Quantcast
Environmental News for a Healthier Planet and Life

Help Support EcoWatch

U.S. Senator Delivers 50 Speeches in 50 Weeks Calling for Action on Climate Change

Climate
U.S. Senator Delivers 50 Speeches in 50 Weeks Calling for Action on Climate Change

Nearly every week, Sen. Whitehouse (D-RI) rises on the Senate floor and delivers an impassioned speech about the need to confront climate change. Wednesday marked his fiftieth climate address, but he is not stopping there. He will continue beating the drum for climate action, because he knows this crisis cannot be ignored.

Sen. Whitehouse delivered his 50th weekly speech on global warming yesterday, calling on the U.S. government to "wake up."

There are times in history when people must stand for what is right. This is one of those times, and Sen. Sheldon Whitehouse is one of the leaders calling for change.

He gives voice to the countless Americans living on the frontlines of global warming—from the Texans dealing with years of drought to the New Yorkers rebuilding after Superstorm Sandy to the Rhode Islanders coping with sea level rise. And he reminds Congress we have a moral obligation to protect our children from more devastating climate impacts.

I just returned from Hong Kong, about 900 miles from the destruction caused by Typhoon Haiyan. More than 9.5 million people have been affected by the storm and many have lost their homes and loved ones. Families have been torn apart and entire towns flattened, and now survivors are struggling to find food to eat and water safe enough to drink. It will take years to recover from the damage.

The storm packed unprecedented strength, and it offers a sign of things to come if we fail to curb global warming pollution. Climate change is making our oceans warmer and warmer seas mean more violent storms. MIT scientist Kerry Emanuel explains, “As you warm the climate, you basically raise the speed limit on hurricanes.”

We can’t let careening disasters threaten our children’s future. We must act now. And more and more Americans are demanding it. Natural Resources Defence Council released a survey conducted by Public Policy Polling released on Tuesday reporting that most residents of Arkansas, Illinois, Louisiana and New Hampshire want the U.S. Environmental Protection Agency (EPA) to limit dangerous carbon pollution from power plants. And a recent poll conducted by Stanford University found similar results spread across 40 states.

President Obama has directed the EPA to reduce carbon pollution from power plants, and the agency is moving forward. But it will take a lot of work to finalize these standards, and leaders like Sen. Whitehouse are great allies in the effort. Week in and week out, he calls for action—even when Congress is caught in gridlock and even when the political focus has fallen elsewhere—because the climate threat cannot be denied. 

In his speech on Wednesday, Senator Whitehouse said:

I give these speeches because climate change is real, because the campaign of denial is as poisonous to our democracy as carbon pollution is to our atmosphere and oceans, and because I am confident. I am confident that we can do this. We can strengthen our economy, we can redirect our future, we can protect our democracy and we can do our duty to the generations that will follow us. But we have to pay attention. We have to wake up.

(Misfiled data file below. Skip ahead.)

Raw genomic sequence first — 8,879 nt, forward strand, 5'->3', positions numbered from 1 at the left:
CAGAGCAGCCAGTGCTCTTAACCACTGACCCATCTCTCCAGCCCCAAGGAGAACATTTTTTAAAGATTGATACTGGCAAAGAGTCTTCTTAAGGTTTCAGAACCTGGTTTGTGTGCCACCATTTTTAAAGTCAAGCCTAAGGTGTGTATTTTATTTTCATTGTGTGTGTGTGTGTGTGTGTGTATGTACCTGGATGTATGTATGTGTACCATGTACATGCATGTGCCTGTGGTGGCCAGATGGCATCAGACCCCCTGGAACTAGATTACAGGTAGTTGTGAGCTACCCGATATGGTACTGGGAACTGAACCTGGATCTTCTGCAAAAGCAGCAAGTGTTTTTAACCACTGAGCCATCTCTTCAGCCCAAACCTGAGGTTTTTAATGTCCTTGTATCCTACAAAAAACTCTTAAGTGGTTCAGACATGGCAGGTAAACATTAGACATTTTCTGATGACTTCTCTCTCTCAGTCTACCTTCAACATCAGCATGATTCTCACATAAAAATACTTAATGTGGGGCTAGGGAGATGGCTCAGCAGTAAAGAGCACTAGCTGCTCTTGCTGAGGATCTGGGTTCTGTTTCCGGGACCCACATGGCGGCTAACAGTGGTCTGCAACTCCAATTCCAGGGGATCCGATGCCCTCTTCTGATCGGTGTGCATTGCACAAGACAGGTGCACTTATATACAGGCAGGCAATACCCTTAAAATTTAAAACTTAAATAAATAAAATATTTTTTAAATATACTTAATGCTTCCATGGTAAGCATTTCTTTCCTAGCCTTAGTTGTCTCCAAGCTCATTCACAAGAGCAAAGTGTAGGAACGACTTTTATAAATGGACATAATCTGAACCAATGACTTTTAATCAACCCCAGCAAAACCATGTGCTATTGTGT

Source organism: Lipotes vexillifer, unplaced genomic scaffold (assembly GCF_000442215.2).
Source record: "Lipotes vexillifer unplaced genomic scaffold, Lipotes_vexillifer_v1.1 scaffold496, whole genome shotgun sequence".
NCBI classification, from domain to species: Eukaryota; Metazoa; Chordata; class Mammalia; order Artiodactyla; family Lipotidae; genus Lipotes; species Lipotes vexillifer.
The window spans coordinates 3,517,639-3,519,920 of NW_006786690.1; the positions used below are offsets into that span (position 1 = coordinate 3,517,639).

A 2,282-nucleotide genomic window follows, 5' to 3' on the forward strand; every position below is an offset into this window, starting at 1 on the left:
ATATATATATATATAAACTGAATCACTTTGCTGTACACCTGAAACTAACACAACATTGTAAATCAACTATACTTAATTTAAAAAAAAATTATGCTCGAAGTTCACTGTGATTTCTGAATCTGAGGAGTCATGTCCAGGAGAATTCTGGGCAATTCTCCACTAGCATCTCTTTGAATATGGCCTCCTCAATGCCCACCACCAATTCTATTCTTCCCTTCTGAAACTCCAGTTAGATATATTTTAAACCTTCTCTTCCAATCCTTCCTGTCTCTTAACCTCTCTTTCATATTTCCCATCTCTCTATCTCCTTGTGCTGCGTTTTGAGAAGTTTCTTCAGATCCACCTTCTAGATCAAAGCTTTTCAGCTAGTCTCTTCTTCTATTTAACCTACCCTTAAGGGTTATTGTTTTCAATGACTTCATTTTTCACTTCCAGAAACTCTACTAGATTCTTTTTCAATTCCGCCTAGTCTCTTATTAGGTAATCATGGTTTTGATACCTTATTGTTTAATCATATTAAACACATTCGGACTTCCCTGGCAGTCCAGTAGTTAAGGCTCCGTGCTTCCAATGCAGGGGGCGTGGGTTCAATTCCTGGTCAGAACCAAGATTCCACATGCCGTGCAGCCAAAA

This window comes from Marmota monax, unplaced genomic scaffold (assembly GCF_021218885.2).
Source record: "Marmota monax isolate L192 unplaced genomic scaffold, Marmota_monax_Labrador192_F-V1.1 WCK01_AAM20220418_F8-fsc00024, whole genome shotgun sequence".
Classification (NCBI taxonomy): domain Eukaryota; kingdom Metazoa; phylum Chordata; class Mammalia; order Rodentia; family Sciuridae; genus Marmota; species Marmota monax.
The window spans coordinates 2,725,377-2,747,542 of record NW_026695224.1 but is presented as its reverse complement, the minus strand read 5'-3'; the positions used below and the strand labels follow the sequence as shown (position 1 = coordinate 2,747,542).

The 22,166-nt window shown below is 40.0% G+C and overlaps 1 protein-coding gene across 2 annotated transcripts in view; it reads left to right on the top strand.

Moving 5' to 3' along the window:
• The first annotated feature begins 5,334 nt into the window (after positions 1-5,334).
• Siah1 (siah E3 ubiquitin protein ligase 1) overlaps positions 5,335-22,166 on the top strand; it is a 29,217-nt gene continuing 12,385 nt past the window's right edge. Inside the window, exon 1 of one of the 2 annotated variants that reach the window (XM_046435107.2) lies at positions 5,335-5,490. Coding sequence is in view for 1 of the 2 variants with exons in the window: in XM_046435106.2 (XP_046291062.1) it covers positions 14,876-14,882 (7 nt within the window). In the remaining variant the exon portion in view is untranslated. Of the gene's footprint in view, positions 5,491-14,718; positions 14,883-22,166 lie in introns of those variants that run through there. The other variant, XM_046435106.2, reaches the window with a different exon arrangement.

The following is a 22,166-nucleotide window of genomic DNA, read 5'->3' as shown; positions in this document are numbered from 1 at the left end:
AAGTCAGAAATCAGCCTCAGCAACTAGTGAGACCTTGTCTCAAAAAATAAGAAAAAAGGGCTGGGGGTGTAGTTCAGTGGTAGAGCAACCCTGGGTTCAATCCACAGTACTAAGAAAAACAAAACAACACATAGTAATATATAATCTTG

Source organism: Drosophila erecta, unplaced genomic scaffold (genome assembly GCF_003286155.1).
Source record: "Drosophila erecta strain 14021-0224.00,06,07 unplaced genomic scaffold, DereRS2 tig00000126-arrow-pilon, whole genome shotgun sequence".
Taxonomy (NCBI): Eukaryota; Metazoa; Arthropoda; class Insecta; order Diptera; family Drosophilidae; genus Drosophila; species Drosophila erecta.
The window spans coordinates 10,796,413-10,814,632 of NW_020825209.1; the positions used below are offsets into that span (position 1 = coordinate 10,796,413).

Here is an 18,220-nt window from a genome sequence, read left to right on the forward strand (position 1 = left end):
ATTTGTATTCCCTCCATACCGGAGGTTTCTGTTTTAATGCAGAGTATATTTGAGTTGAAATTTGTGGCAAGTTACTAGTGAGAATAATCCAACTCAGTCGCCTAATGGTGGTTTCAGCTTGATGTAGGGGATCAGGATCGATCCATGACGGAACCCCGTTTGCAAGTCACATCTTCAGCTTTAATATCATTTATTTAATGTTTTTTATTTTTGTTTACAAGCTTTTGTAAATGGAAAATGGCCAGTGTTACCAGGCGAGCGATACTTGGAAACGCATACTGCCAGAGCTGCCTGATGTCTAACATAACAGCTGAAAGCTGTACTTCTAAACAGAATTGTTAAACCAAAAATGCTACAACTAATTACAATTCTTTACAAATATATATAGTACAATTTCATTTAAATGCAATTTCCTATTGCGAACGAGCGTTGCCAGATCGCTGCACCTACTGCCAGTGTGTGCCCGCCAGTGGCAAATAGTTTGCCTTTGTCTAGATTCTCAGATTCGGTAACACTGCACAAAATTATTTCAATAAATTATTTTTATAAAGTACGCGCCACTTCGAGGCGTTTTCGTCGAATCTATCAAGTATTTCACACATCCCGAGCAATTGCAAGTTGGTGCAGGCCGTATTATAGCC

This was originally posted on NRDC's Switchboard.

Visit EcoWatch’s CLIMATE CHANGE page for more related news on this topic.

A diabolical ironclad beetle. Heather Broccard-Bell / iStock / Getty Images Plus

The aptly named diabolical ironclad beetle (Phloeodes diabolicus) has an exoskeleton so strong, it can survive being pecked by birds and even run over by cars. When early entomologists tried to mount them as specimens, BBC News explained, that exoskeleton would snap or bend their pins.

Read More Show Less

EcoWatch Daily Newsletter

Sun Cable hopes to start construction of the world's largest solar farm in 2023. Sun Cable
A large expanse of Australia's deserted Outback will house the world's largest solar farm and generate enough energy to export power to Singapore, as The Guardian reported.
Read More Show Less

Trending

We pet owners know how much you love your pooch. It's your best friend. It gives you pure happiness and comfort when you're together. But there are times that dogs can be very challenging, especially if they are suffering from a certain ailment. As a dog owner, all you want to do is ease whatever pain or discomfort your best friend is feeling.

Read More Show Less
Construction on the Muskrat Falls hydroelectric station in 2015. Government of Newfoundland and Labrador / CC BY-NC-ND 2.0

By Tara Lohan

In 1999 a cheering crowd watched as a backhoe breached a hydroelectric dam on Maine's Kennebec River. The effort to help restore native fish populations and the river's health was hailed as a success and ignited a nationwide movement that spurred 1,200 dam removals in two decades.

Read More Show Less
A new study has revealed that Earth's biggest mass extinction was triggered by volcanic activity that led to ocean acidification. Illustration by Dawid Adam Iurino (PaleoFactory, Sapienza University of Rome) for Jurikova et al (2020)

The excess carbon dioxide emitted by human activity since the start of the industrial revolution has already raised the Earth's temperature by more than one degree Celsius, increased the risk of extreme hurricanes and wildfires and killed off more than half of the corals in the Great Barrier Reef. But geologic history shows that the impacts of greenhouse gases could be much worse.

Read More Show Less

Support Ecowatch